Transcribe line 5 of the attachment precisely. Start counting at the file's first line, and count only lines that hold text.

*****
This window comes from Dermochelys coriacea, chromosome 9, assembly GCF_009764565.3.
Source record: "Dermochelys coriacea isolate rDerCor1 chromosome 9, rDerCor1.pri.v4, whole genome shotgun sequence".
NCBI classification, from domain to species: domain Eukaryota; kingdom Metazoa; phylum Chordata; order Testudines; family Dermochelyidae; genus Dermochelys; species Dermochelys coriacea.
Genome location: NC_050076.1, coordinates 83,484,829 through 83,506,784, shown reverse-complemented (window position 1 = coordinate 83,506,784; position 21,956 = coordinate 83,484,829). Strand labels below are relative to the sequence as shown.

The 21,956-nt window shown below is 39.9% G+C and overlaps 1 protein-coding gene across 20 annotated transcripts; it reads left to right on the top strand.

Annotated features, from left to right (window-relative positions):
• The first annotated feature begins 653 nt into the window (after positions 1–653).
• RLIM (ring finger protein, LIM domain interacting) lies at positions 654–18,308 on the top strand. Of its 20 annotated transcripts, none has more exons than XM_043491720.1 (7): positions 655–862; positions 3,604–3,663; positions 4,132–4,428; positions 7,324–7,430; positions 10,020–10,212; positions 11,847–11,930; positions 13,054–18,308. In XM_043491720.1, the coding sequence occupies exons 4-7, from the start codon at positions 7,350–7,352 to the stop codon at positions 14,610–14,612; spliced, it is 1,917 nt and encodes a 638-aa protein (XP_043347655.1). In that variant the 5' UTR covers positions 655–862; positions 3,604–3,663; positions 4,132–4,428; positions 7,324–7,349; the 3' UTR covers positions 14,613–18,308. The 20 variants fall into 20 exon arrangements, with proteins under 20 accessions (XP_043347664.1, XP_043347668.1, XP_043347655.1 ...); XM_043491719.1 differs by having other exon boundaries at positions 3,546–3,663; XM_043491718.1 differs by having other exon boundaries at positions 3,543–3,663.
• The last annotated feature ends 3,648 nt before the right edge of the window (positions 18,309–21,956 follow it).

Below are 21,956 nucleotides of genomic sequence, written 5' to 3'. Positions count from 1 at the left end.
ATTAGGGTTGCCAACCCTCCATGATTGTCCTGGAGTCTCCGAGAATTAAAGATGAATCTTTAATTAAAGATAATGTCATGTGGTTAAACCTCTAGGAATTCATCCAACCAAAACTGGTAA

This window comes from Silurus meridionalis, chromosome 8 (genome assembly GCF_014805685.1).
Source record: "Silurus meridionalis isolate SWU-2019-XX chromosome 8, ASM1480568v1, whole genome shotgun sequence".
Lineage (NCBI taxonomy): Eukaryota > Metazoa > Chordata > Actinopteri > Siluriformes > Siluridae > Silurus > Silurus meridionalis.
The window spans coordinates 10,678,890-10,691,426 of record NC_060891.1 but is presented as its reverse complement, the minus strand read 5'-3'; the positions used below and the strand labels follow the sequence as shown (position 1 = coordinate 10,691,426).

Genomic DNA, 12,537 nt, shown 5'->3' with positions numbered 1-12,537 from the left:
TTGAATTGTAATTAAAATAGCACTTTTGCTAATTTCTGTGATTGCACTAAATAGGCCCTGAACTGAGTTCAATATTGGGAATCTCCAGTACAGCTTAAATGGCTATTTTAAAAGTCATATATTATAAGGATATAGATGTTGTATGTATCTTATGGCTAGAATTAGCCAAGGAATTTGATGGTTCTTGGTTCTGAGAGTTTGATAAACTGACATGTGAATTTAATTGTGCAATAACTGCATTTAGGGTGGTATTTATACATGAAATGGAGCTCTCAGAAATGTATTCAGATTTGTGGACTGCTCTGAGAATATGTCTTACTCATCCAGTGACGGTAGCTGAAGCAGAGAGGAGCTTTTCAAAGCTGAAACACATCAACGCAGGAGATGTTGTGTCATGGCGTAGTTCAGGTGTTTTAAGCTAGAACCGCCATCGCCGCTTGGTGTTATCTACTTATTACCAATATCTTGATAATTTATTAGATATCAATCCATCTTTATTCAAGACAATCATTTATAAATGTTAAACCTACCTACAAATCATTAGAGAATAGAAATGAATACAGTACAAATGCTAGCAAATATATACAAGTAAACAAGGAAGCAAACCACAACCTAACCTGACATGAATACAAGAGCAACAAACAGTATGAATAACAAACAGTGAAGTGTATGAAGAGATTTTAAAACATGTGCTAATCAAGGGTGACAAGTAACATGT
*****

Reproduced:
The 21,956-nt window shown below is 39.9% G+C and overlaps 1 protein-coding gene across 20 annotated transcripts; it reads left to right on the top strand.